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News for Researchers

People with Disabilities Want Better Tech and They Know How to Build It

December 9, 2016
Source: Mashable

Eyes flickering along the alphabet, I can "type" my name without lifting a finger.

The sight-controlled keyboard following my gaze is being showcased by the Australian startup Psykinetic as part of the City of Sydneys Unlimited Possibilities: Disability and Science Fiction Expo.

Nick Temple, a software engineer at Psykinetic, guides me through the process of calibrating the system. I explode red dots on a computer screen by concentrating my gaze, so the eye tracking system can get to know my habits.

After that, [I am] able to type short sentences in only tens of seconds.

The system, which uses pattern recognition, is part of a new class of assistive technologies that aim to remove barriers for people with disabilities.

Its a movement Melanie Tran is part of. Living with a neuromuscular condition, she is a lead user experience designer at AbilityMate, an Australian startup that uses 3D printing to create assistive devices.

Unlike the preponderance of technology companies that force you to change your habits to fit with their platforms, she puts humans at the [center] of the process. Her role, as she sees it, is to build empathy and design based on the end users needs and emotions.

Its a perspective honed by her own experiences with technology most especially, her powered wheelchair.

"When I was a lot younger, I saw a wheelchair more as a burden because it stopped me from accessing places, it stopped me from doing what I wanted to do," she told me. "But as I got older, and as I started to work and got involved in the disability sector myself, I found that it was a freedom instead.

"It takes me to where I want to go, it gives me an independence to do what I love."

Tran, along with Peter Horsley, the founder of the technology accelerator Remarkable, which works with disability-focused startups, argue that technology companies should design their products with the broadest range of users in mind.

AbilityMate was one of Remarkables first cohort in 2016, along with startups like Sound Scouts, which created a game that can detect hearing loss in kids.

Horsley said theres a growing push towards universal design designing technology so its best for the largest amount of people.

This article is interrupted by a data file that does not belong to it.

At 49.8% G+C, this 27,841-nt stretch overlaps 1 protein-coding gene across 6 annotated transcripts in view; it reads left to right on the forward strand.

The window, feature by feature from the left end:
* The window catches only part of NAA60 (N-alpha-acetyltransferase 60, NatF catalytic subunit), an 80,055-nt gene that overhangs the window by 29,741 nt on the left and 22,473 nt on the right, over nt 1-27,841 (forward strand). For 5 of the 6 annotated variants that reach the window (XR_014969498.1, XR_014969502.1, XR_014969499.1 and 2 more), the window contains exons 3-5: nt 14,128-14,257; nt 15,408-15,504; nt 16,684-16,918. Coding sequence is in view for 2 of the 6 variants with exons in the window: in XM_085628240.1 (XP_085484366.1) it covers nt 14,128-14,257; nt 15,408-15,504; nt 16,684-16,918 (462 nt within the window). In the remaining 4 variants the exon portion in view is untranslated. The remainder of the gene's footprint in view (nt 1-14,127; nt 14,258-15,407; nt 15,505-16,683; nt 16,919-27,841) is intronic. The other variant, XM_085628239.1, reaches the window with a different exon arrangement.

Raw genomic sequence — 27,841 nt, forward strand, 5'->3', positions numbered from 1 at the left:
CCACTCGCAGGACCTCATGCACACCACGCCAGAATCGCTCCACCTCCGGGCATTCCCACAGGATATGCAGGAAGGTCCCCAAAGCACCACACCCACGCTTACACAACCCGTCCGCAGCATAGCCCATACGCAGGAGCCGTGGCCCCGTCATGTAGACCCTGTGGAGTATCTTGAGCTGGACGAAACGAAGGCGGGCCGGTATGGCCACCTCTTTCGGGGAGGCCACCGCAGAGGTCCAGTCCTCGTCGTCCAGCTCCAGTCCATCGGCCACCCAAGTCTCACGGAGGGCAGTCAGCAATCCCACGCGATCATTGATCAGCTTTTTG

Although its not just about doing good, you should. Horsley argued that if you design for people with disabilities in mind, you open up more markets as well as creating a better user experience all round.

"It takes me to where I want to go, it gives me an independence to do what I love."

Both he and Tran cited the iPhone as a powerful example of this idea: Think of Siri and the smartphones ability to read out your text messages as assistive technologies that can help anyone.

"When [you are] cooking, to be able to have something that can read the recipe out to you as you [have] got stuff all over your hands. Thats a great assistive device," he said.

"I think the iPhone is a really awesome example its a universal design, to be honest," Tran added. "Its used by everyone, but it can also become one of the most powerful assistive technologies to someone who has a disability."

There are more prosaic reasons why universal design is important.

Tran warned that the [customization and personalization] necessary to make existing technologies work well for people with disabilities often come at a high cost.

"People tend to wait a long time before funding," she said. "Accessibility is one of the major pain points." If more devices are built with people of all abilities in mind, price points could lower. Horsley also suggested that cost, as ever, remained a barrier in terms of letting people become fluent with technology.

"People who have a disability tend to be left out in terms of digital literacy," he said. "Some of the figures from Australia show that families that dont have disposable income to buy those assistive technologies, to buy iPhones ... get left out."

The Australian Council of Social Service reported that in 2013-14, 510,900 adults with a disability in Australia were living below the poverty line.

Ultimately, designers and engineers who dont think broadly and inclusively about who their technology can work for will miss out on a whole world of inspiration.

"I think people who have a disability have such a unique perspective on life, and that itself is really a drive towards innovation," Tran said.

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